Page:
Maybe. The gauge should certainly react to 9V, assuming your battery wasn't worn out. The gauges are not like voltmeters and a tired PP3 may struggle with the current draw, or you may not have been able to make good contact for long enough.

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The gauge is a simple ammeter, that measures the current in a circuit that is modulated by the sensor.      The sensor is a "negative temp coefficent" device that, unlike most conductors, decreases its resistance as temperature rises.   Thus, as the engine heats up, the current through the sensor rises and the indicator needle on the guage moves to the top end.

A PP3 might not deliver enough current to move it all the way, but it should move!      You need a multimeter, Pat, that will measure the resistance inside the gauge.    Not expensive, a tenner or less.     

I suspect that a connection is broken or corroded inside, and that the multimeter would show that there was no connectivity across it.   Another way would be to wire a 12V lamp in series with the gauge and battery.      If it even glows there is a connection through the gauge, and thr fault is something else.      For instance there is a mechanical connection between the coil that senses the current and the needle.    Either way, you loose nothing by trying to take it apart and see!

Good luck!

John

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10 hours ago, NonMember said:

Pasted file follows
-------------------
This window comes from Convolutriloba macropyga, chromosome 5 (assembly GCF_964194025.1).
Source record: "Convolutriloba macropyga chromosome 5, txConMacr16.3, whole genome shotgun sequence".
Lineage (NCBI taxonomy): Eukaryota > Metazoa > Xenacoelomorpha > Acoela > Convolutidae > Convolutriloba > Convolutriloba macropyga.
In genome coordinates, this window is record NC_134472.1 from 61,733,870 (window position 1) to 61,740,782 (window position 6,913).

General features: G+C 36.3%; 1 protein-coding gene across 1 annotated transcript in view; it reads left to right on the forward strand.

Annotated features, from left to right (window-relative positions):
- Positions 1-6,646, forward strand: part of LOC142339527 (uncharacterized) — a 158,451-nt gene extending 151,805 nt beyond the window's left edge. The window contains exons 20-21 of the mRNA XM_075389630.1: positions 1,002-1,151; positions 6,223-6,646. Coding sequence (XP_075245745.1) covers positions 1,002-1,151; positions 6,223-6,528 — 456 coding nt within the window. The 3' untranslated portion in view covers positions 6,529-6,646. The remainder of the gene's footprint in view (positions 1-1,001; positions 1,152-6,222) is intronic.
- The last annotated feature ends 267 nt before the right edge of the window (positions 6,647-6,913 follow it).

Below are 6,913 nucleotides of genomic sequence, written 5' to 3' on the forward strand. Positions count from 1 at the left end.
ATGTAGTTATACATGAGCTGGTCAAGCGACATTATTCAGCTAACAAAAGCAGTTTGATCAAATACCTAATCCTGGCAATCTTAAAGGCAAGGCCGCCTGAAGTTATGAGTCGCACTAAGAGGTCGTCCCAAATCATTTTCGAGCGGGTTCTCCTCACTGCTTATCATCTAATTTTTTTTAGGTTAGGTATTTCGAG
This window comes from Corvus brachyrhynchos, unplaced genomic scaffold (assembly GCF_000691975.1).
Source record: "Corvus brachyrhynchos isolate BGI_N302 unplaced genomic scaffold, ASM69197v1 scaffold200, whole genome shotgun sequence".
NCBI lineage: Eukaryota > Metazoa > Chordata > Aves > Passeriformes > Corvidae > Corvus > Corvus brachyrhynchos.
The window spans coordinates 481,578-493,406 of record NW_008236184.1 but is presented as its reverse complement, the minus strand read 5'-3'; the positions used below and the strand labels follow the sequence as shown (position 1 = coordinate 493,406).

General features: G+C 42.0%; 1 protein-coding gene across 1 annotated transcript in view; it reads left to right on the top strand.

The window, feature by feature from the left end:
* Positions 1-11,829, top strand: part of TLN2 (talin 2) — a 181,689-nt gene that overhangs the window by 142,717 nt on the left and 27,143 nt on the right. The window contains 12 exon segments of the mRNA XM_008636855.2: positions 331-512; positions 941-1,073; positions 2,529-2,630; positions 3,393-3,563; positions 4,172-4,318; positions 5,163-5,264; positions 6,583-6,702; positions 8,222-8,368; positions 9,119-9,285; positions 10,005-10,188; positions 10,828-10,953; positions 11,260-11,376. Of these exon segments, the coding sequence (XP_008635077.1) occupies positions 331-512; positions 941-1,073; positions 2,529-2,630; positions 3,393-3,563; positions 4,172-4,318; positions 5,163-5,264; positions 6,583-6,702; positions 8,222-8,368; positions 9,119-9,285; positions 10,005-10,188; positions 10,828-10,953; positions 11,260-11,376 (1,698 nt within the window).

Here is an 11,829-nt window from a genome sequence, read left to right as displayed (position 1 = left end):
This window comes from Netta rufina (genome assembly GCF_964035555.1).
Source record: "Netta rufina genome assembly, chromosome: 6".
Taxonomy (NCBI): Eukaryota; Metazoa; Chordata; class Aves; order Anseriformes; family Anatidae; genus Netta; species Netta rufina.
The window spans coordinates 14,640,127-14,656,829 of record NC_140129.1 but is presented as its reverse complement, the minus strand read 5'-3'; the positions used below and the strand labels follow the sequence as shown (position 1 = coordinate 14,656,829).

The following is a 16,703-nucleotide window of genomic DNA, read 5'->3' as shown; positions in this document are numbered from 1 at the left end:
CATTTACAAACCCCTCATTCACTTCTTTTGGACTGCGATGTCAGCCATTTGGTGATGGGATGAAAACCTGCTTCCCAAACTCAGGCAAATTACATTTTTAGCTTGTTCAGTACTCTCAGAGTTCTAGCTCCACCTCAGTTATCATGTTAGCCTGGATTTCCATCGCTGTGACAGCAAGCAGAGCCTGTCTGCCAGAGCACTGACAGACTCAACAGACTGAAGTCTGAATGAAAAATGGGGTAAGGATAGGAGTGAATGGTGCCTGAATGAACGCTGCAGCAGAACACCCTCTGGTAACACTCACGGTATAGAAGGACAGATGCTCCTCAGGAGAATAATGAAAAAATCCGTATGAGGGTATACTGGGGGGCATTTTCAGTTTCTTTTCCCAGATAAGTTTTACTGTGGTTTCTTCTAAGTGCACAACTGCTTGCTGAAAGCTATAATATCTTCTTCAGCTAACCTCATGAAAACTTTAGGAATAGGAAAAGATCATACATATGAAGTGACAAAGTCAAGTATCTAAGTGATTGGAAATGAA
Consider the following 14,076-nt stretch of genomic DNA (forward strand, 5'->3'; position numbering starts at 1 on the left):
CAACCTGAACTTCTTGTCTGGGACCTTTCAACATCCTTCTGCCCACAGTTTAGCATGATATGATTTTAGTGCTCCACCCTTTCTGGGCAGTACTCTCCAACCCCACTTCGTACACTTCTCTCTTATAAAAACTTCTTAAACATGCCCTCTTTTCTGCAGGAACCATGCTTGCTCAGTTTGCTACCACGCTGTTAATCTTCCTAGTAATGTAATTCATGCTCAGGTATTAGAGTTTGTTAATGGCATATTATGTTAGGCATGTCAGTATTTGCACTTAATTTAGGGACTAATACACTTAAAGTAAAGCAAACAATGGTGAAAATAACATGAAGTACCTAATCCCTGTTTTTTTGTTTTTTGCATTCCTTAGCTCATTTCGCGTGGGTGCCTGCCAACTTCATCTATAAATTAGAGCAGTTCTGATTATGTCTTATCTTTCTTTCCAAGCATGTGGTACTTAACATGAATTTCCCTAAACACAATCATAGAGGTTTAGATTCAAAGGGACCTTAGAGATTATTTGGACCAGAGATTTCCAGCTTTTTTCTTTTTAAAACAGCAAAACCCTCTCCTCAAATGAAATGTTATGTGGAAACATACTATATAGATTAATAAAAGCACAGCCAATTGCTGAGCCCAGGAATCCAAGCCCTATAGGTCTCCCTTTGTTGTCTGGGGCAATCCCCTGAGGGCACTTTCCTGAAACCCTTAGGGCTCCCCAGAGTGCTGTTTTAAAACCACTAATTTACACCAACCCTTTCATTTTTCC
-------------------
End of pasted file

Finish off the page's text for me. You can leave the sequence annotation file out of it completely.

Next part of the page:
Maybe. The gauge should certainly react to 9V, assuming your battery wasn't worn out. The gauges are not like voltmeters and a tired PP3 may struggle with the current draw, or you may not have been able to make good contact for long enough.

Thanks Rob, it was a new pp3 9V, and I had very good contact with the battery and terminals, would I damage it if I connected the car battery directly to it?  The last couple of times that I ran the engine it did not work at all, so I will first check the sender as Pete says. Thanks.    Pat

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You don't need the sender; it's just the bit that controls the movement of the needle on the gauge. Earth the sender cable to the car engine block and the gauge should move fully across. It's designed to work on 12v so you won't do it any harm unless you get the wires back to front, and even then some gauges will only register zero without harm.

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1 minute ago, JohnD said: